Results: Four superordinate and accompanying subordinate themes emerged. The superordinate themes were ‘facing daily threat’, ‘overcoming systemic mistrust’, ‘negotiating power imbalance’ and ‘a process of evolving identity’. ‘Facing daily threat’ conveyed how participants experienced bullying as traumatic. Bullying experiences were considered highly relevant to current experiences of paranoia. ‘Overcoming systemic mistrust’ reflected neglectful responses from teachers and the ways participants felt unheard when first engaging with services. ‘Negotiating power imbalance’ reflected both the complex power relationships within school and the influence of wider social power. ‘A process of evolving identity’ explores the gradual shifts in how participants viewed themselves after verbal bullying. Participants’ psychosis experiences included hearing critical, attacking voices, reinforcing the same messages received from bullies in school.

Discussion: The results are clinically important as they contribute to understanding experiences of psychosis in the context of bullying history. They also highlight the wish for individuals to have more opportunities to discuss bullying in EIP services. Finally, they argue for school systems to further consider their responses to children who seek help for bullying.

An Investigation into High Labour Turnover and Retention of Front Line Employees in The Hospitality Sector in Ireland with a Particular Emphasis on a Fun Work Culture
Cronin, Serena
National College of Ireland

This research was conducted to investigate labour turnover and retention in the hospitality industry in Ireland with a particular emphasis on a fun culture. The data collected was from front line employees of generation Z, generation Y and Generation Baby Boomers. These employees are employed as front line employees in hotels and bars of the hospitality sector in the North and East of Ireland. The method of collecting this data was the use of semi-structured interviews, for the purpose of generating rich qualitative data and to gain the realities of these employees working in the industry. Additionally, a thematic analysis was conducted to permit new and existing themes to emerge from the qualitative data.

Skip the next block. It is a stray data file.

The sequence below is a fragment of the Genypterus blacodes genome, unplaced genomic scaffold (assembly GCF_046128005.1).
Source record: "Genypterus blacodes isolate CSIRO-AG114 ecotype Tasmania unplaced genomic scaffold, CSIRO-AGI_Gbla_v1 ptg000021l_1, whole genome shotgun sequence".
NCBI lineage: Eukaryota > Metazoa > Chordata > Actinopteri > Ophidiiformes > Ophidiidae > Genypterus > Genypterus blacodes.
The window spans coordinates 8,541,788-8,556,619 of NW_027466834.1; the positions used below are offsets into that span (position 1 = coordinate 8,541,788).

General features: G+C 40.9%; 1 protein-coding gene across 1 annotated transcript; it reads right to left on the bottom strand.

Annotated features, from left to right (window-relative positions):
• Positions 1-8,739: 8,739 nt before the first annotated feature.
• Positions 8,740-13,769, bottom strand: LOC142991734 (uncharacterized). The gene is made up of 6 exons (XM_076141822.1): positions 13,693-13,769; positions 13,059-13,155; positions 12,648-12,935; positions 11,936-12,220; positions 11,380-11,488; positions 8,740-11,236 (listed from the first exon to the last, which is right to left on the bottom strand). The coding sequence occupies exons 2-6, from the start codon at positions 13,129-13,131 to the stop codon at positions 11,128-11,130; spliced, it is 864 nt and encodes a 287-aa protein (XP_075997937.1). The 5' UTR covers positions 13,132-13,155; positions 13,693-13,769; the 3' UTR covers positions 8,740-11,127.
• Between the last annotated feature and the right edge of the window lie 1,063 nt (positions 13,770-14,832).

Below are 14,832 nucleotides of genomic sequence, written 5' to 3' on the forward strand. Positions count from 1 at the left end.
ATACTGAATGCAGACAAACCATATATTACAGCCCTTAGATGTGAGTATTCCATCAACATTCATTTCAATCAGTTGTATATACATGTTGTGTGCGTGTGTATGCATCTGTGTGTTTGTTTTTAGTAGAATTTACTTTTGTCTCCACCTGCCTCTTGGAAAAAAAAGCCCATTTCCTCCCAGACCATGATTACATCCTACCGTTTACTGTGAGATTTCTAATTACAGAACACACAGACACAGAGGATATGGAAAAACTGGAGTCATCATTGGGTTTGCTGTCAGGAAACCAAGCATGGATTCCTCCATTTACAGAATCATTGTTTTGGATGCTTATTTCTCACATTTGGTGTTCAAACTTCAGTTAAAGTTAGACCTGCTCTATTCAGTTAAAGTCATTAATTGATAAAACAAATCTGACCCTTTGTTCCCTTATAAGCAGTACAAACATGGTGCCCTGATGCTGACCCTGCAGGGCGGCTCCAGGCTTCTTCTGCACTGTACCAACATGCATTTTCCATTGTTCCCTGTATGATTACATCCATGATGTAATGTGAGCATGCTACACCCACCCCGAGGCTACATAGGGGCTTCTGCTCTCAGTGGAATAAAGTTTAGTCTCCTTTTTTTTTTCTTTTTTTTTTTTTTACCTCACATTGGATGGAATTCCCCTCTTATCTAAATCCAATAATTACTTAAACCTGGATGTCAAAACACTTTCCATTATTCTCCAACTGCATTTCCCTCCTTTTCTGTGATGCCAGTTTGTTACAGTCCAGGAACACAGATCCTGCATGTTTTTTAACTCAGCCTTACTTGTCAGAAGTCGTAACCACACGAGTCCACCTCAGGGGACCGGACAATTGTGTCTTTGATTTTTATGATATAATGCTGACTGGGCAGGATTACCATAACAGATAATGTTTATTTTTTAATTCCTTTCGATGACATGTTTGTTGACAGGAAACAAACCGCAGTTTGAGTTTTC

A significant amount of findings was discovered. The findings show the impact of a fun culture, socialisation, implications of management, organisational citizen behaviour and compensation for low-wages has on the intention of employee turnover in the hospitality industry in Ireland.

The research findings may be of significant value to front line management and human resource management.

Risk and Preventive Factors Related to School-Bullying and Cyber-Bullying: Comparing the Effects of Socio-Demographic, Family Environment, Friend Environment, Personality and Behavioural Factors Between School-Bullying and Cyber-Bullying
Tzani-Pepelasi, Kalliopi
University of Huddersfield